Mild cognitive impairment

Research output: Chapter in Book/Report/Conference proceedingChapterProfessional

Abstract

The concept of mild cognitive impairment (MCI) has been introduced to describe cognitive impairment in non-demented subjects. Subjects with MCI are of major clinical importance because they have an increased risk to develop dementia. MCI is a frequent condition with a prevalence of 10–20% in the elderly population. Alzheimer’s disease is the most common cause, but any somatic, neurological, or psychiatric disorder and drug that influence brain functioning could cause it as well. A clinical assessment can identify several of the underlying causes and biomarkers may also be useful. Treatment is available for some of the underlying causes of MCI. The development of novel biomarkers, such as tau PET, and novel treatments may increase opportunities to diagnose the underlying pathology and give disease-specific treatments in the future.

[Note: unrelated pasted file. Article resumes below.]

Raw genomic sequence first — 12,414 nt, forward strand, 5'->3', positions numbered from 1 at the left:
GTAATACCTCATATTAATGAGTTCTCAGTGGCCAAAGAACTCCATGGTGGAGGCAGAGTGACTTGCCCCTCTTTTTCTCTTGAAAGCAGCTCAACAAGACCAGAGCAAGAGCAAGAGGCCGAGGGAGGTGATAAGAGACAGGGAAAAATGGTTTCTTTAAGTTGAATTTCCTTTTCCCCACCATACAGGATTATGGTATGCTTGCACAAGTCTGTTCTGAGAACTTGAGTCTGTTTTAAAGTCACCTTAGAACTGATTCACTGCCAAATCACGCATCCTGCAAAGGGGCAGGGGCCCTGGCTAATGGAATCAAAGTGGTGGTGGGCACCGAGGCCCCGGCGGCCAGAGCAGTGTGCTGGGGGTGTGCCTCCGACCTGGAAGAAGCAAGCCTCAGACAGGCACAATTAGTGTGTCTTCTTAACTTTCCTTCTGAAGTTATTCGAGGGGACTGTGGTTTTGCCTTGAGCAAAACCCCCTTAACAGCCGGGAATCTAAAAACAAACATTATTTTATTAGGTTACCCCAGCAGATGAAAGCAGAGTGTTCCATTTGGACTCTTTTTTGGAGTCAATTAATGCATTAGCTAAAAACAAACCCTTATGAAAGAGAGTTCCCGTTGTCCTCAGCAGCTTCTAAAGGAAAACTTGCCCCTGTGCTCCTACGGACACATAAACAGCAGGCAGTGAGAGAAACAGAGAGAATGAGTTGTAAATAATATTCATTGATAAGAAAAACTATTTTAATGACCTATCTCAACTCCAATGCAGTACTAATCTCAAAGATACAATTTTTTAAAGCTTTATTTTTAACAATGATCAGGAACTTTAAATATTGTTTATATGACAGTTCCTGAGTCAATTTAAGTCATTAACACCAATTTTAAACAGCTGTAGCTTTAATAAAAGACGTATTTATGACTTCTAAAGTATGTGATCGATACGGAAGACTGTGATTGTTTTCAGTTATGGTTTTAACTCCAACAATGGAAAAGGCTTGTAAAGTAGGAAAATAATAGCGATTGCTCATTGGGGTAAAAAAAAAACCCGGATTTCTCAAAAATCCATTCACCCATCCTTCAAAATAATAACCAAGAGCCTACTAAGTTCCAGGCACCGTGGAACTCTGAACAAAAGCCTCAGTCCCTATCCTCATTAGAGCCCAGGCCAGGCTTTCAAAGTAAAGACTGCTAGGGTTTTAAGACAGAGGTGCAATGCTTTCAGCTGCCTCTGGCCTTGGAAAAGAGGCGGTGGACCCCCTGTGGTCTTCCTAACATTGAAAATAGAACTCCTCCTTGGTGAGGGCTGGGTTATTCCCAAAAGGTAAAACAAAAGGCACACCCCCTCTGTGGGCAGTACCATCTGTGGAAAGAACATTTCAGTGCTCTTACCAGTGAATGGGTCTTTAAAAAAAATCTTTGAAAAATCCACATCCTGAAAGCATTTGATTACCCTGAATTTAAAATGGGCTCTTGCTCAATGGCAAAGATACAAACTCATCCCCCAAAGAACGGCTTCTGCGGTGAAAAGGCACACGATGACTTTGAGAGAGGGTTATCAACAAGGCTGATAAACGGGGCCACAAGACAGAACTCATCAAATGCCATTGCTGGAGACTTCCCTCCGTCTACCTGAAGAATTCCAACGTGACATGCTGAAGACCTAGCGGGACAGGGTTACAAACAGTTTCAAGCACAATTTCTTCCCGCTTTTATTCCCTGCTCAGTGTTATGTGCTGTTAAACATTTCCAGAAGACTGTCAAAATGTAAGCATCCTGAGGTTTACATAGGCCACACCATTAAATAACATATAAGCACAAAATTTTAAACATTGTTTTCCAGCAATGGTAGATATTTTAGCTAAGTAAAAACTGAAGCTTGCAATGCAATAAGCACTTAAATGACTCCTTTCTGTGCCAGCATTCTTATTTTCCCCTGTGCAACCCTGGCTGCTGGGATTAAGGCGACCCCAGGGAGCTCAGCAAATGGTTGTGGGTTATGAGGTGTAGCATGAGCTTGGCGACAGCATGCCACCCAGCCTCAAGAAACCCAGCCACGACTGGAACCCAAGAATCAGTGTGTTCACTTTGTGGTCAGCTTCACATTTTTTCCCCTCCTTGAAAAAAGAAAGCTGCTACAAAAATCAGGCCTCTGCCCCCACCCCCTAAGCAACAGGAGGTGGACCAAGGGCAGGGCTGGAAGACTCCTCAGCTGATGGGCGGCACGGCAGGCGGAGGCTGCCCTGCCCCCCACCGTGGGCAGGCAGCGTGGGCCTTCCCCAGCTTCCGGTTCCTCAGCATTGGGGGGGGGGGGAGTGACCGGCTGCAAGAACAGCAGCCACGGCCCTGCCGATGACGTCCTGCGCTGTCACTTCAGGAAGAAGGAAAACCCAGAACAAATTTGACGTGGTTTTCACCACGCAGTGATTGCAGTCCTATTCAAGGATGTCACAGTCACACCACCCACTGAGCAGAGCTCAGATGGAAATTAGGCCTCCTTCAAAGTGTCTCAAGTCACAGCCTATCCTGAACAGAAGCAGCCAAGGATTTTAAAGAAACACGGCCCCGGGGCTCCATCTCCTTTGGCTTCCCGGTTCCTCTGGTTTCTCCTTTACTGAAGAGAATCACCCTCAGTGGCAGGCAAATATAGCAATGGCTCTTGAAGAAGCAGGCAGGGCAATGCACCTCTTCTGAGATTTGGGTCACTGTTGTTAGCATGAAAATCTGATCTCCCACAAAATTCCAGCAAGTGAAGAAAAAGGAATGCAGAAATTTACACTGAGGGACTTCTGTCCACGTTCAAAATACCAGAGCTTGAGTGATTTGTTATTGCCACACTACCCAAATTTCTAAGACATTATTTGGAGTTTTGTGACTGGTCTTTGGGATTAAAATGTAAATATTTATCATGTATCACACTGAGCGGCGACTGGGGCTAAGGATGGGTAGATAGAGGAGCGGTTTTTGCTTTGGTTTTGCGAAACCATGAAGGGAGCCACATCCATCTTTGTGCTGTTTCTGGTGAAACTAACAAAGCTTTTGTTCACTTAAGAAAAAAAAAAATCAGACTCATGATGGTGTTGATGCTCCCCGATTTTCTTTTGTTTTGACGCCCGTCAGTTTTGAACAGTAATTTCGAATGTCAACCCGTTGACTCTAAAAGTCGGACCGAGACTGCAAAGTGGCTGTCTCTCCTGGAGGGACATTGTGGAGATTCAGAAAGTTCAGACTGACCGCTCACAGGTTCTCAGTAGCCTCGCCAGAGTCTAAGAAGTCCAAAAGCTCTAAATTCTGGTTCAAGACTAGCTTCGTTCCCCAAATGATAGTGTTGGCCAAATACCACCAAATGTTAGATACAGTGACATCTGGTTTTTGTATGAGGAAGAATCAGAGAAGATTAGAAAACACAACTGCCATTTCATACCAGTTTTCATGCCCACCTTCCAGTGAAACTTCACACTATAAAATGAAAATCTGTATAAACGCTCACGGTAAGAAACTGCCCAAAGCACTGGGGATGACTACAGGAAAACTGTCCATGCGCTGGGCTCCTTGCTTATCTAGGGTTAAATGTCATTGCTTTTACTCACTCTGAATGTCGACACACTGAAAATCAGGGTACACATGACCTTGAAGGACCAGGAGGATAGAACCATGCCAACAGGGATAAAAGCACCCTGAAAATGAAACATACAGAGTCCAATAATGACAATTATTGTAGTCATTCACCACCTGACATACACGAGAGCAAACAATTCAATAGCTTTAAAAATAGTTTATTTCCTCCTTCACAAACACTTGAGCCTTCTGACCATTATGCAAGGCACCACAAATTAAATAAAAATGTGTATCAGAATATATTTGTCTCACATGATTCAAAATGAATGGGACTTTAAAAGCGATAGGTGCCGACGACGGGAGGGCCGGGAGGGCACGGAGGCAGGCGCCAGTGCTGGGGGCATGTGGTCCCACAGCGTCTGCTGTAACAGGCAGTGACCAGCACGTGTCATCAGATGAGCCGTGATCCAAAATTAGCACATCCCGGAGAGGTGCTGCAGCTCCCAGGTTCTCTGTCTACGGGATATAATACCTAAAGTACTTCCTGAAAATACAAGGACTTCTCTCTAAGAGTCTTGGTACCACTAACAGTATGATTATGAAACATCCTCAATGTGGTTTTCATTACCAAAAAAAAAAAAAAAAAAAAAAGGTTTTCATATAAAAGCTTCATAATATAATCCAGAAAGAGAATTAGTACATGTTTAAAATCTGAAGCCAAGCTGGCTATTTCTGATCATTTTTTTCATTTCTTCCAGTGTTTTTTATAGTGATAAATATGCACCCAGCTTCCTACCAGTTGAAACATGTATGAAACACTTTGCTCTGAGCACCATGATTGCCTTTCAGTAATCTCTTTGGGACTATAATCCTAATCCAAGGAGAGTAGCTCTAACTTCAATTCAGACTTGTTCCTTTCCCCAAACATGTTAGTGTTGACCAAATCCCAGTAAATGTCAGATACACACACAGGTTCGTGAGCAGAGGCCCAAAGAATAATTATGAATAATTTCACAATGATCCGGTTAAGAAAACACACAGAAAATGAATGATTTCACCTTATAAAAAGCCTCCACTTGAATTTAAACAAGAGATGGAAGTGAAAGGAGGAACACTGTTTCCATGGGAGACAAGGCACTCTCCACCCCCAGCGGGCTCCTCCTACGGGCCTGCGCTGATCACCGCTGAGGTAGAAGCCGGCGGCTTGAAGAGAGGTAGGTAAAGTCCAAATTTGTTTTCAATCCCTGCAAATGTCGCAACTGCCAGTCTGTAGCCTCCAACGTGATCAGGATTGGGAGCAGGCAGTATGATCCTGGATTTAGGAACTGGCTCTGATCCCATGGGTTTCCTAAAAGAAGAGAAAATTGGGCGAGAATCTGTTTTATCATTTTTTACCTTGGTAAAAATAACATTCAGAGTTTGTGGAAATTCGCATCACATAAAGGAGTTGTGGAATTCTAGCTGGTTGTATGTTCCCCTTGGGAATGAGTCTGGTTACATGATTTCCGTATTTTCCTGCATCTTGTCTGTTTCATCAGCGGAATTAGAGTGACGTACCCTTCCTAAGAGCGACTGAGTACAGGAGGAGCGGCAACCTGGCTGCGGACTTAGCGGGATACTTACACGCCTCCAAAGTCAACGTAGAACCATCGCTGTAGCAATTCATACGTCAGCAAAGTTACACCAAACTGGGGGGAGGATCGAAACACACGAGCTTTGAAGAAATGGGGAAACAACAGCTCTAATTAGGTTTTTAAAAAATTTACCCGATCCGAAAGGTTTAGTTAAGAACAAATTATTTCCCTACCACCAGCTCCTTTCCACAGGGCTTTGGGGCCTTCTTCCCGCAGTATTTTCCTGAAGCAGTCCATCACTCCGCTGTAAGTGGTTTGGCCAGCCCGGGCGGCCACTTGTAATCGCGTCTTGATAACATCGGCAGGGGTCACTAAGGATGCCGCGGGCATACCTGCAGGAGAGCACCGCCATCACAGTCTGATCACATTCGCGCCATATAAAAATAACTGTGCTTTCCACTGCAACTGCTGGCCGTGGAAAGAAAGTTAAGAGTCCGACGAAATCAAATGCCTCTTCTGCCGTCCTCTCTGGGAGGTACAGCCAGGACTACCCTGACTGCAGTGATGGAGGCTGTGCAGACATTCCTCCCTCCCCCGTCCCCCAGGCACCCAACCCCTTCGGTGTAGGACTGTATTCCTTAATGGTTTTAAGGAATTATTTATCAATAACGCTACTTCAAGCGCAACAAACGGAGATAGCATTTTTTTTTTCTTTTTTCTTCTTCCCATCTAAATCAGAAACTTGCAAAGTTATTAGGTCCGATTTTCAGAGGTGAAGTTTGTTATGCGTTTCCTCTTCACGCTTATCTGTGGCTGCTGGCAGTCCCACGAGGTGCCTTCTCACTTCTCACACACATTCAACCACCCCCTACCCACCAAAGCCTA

Original languageEnglish
Title of host publicationMild cognitive impairment
PublisherOxford University Press
Chapter125
Number of pages21
Edition3
ISBN (Print)9780198701590
Publication statusPublished - Dec 2017

Cite this

Visser, PJ., Legdeur, N., ten Kate, M., & Bertens, D. (2017). Mild cognitive impairment. In Mild cognitive impairment (3 ed.). Oxford University Press.